"To know when you have enough is to be rich beyond measure -- Lao Tzu"
"It's an interesting project. I've read about similar things but haven't known anyone who did much more than talk about these ideas. I have a lot of respect for your putting your life where your politic is.
The problem, in my mental universe, is directly linked to Lacan's discussion of lack. Capitalism is the ultimate fulfiller of human being's sense of lack. I've meditated on alternatives for long periods of time, and do not think many of them can offer this same infantile satisfaction. For me, I am striving (ongoing) to appeal to the infantile while making matters of importance impossible to ignore.
I have a lot of questions about what you are doing and I'd like to have a conversation about it. For example, I wonder if in some ways there is a nostalgia underlying some of this, and if so what is it a nostalgia for? Is a project like this a form of vanity (I'm not saying it is)? Is there a desire for impact beyond yourself? These questions are for dialog, not for pointed inquisition.
Something I've been reading a lot about is early 20th century America. A large part of America was rural, which necessitated self reliance and community alliance. It is interesting to me that such a history is so close, yet has been nearly forgotten. I understand that our current way of living is new, and it has not become fixed (rigid). "
"Sounds like a worthwhile endeavor. We just watched The Day After Tomorrow which shows in super-Hollywood hyper-melodramatic fashion the stuff of my nightmares about consumption and its impact. The best I've been able to do is generally observe Buy-Nothing day. I think that your comments about getting stuff for work are spot on. Sometimes I fantasize about being about to stop consuming so much, but then I have to go to work and meet various kinds of expectations.
My general goals in this direction:
*Learn how to do things by hand, i.e., sew, knit, grow food. We actually have enough land that with dedication we could mostly live off it.
*Buy as little processed food as possible.
*Throw away as little as possible (don't let food go bad, compost, give away our old stuff to charity).
*Drive as little as possible.
A goal I should accomplish this year is to super-insulate the house to reduce our energy consumption. But there's no way I'll get even close to doing what you're trying to do. I would hate to figure out how much I spent on junk last year - I'd embarrass myself. "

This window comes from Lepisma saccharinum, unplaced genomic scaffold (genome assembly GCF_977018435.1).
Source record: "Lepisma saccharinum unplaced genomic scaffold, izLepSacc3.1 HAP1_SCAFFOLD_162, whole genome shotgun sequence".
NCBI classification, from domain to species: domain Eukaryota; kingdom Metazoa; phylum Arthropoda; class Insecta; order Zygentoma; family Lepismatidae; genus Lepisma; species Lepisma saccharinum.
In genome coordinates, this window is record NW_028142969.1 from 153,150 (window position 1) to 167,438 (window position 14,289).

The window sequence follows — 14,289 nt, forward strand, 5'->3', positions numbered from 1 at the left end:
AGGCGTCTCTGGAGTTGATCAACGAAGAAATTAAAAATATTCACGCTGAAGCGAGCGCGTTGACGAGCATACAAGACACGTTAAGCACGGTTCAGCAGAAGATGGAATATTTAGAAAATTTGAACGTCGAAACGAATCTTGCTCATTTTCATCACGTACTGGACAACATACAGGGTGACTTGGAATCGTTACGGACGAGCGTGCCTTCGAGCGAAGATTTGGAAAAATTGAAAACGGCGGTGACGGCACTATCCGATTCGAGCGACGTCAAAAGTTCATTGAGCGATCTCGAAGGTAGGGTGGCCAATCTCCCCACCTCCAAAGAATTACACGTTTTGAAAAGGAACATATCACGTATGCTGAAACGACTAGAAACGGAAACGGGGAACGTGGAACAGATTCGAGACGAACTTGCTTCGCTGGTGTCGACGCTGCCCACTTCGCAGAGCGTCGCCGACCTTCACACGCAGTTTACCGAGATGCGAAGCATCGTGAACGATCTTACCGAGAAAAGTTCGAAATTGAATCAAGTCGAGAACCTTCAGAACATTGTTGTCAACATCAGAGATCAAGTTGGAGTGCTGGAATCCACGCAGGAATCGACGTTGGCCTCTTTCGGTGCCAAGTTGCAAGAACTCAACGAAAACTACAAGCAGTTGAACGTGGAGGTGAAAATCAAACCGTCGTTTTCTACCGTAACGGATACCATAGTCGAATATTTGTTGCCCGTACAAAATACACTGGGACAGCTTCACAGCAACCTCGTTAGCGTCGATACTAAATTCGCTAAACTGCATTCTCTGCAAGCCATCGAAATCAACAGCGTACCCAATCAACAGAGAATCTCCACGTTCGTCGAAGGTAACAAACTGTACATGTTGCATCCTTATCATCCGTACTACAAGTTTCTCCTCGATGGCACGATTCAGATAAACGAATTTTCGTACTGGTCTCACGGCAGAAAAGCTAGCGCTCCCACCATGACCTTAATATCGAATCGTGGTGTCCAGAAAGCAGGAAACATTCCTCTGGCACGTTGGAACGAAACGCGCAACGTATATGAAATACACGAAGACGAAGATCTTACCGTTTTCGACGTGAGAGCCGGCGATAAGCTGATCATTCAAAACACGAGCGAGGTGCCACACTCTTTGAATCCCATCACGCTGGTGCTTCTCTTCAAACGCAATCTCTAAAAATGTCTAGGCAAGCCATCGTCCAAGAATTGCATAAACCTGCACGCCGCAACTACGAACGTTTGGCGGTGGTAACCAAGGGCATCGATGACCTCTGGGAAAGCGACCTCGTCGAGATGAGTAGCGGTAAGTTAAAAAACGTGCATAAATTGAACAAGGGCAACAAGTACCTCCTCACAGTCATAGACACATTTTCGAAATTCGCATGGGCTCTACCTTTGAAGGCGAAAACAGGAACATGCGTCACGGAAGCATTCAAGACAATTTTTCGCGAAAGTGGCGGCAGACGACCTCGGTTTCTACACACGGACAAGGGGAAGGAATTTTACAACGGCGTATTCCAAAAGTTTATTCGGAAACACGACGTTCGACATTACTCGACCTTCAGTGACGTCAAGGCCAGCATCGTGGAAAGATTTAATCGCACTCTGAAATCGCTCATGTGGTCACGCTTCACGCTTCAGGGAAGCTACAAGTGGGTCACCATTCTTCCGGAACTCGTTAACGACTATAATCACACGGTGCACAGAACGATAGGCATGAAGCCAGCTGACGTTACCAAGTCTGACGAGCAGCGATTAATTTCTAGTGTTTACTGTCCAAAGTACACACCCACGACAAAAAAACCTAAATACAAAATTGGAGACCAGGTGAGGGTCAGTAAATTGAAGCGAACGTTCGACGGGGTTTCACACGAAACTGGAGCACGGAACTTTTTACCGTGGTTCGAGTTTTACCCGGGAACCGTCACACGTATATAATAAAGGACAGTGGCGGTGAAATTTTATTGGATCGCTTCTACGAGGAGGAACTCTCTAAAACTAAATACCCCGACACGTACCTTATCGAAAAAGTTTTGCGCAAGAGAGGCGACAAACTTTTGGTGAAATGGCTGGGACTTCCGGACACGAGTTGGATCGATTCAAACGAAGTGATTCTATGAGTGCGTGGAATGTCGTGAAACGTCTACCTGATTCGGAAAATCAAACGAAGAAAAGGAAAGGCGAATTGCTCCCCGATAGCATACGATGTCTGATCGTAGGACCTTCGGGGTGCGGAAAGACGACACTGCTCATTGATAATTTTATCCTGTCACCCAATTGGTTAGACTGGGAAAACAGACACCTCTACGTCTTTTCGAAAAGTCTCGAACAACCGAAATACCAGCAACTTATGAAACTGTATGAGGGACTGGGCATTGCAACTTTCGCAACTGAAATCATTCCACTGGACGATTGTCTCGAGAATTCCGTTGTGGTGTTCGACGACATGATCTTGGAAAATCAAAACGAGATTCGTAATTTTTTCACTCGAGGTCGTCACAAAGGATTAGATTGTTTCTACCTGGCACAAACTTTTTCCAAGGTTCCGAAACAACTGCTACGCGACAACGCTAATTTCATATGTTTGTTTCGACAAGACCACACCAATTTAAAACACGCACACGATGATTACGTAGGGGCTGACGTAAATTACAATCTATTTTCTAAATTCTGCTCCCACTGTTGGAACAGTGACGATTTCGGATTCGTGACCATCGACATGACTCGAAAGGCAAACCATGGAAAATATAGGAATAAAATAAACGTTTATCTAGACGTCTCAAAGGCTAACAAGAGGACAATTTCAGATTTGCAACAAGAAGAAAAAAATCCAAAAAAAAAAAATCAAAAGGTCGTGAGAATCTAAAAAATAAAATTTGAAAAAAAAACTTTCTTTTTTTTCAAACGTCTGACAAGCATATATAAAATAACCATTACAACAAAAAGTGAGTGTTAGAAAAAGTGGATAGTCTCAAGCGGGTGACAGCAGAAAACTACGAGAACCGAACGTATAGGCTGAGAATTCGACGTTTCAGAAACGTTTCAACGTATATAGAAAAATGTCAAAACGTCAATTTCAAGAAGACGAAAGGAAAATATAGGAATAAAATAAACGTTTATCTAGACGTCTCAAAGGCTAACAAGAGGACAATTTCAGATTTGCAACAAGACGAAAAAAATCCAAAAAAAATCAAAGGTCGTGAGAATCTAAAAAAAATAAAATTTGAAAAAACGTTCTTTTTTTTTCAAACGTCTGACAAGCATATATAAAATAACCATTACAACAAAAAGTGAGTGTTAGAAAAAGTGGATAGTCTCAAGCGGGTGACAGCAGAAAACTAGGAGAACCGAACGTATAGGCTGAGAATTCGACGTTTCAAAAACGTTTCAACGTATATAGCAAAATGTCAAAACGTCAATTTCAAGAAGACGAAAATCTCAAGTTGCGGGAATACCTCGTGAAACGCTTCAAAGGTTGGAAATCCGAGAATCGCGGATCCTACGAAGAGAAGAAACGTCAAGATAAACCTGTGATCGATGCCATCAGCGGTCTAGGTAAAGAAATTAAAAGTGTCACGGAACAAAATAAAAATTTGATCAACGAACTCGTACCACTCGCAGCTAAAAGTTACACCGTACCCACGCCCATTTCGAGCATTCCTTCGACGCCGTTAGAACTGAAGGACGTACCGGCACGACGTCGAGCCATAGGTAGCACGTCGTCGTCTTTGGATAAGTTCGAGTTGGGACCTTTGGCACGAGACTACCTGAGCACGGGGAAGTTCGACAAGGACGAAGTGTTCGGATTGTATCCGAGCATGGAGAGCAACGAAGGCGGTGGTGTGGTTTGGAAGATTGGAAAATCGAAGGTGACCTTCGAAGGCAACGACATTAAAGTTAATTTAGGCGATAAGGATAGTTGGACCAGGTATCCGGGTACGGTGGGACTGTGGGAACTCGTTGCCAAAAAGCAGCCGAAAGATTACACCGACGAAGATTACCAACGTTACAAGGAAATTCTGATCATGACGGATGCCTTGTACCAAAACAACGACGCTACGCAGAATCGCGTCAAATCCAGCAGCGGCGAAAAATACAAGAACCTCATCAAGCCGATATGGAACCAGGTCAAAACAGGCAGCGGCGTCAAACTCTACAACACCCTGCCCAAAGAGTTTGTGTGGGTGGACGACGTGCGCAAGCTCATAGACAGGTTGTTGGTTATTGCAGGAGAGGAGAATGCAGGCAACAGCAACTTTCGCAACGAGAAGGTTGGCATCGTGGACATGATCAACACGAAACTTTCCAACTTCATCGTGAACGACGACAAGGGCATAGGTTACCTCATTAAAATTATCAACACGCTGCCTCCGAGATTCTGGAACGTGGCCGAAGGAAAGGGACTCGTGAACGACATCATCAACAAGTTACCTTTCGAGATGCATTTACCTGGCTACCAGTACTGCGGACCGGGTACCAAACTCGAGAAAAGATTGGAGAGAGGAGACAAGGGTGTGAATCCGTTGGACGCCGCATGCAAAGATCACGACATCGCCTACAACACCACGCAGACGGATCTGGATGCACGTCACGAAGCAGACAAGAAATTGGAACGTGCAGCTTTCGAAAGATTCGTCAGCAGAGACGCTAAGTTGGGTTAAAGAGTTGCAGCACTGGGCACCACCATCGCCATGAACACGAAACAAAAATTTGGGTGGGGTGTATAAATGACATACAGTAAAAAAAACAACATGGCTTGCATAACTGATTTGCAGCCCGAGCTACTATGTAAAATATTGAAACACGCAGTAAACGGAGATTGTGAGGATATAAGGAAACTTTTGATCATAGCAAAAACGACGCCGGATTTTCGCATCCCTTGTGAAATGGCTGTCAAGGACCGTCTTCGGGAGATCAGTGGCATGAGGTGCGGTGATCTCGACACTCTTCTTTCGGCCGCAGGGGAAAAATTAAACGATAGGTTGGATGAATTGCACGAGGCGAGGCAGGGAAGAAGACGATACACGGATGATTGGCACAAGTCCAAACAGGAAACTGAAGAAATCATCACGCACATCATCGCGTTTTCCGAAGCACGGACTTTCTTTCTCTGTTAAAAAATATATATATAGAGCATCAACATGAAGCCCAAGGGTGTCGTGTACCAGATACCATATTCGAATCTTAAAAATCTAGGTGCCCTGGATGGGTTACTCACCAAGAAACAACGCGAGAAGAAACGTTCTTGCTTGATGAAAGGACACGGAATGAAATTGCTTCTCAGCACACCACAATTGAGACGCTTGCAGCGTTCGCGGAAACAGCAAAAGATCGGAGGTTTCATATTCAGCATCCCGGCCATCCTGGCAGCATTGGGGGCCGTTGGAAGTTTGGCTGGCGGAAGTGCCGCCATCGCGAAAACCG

"The new project sounds fascinating and challenging! It struck a resonant chord with us, since we just spent 3 months preparing my parents for a move to assisted living near my sister in Palo Alto. The daunting task of moving from a house where they had lived for 50 yrs. to a 1 bedroom apt. overwhelmed them, and we had to make all the decisions about what to take / leave/ donate/ throw out, so we totally understand the significance of your task. Not surprisingly, we have shunned shopping as sport ever since, and we used to be champions. We feel like the cigarette smokers who are forced to undergo the smoke-till-you-hate-it method. With possessions, the excess creates such powerful aversion, it's almost as visceral."
"these are things i'm always trying to do on a smaller and quieter scale.... and people think i'm weird. in LA it often translates into me refusing to go somewhere or changing plans so that i don't have to drive or be in a car."
"I totally dig it and am one of those "throw away and buy a new one" guys...But when I buy I hold on to it a long time...maybe another part of the study? How long have you had the things that you keep? And what constitutes the longevity of keeping something especially in space limited New York City."
"this is a huge undertaking in this city...much less so elsewhere - the country, for instance - where people are home-centric and resourceful…i look forward to learning about your progress. "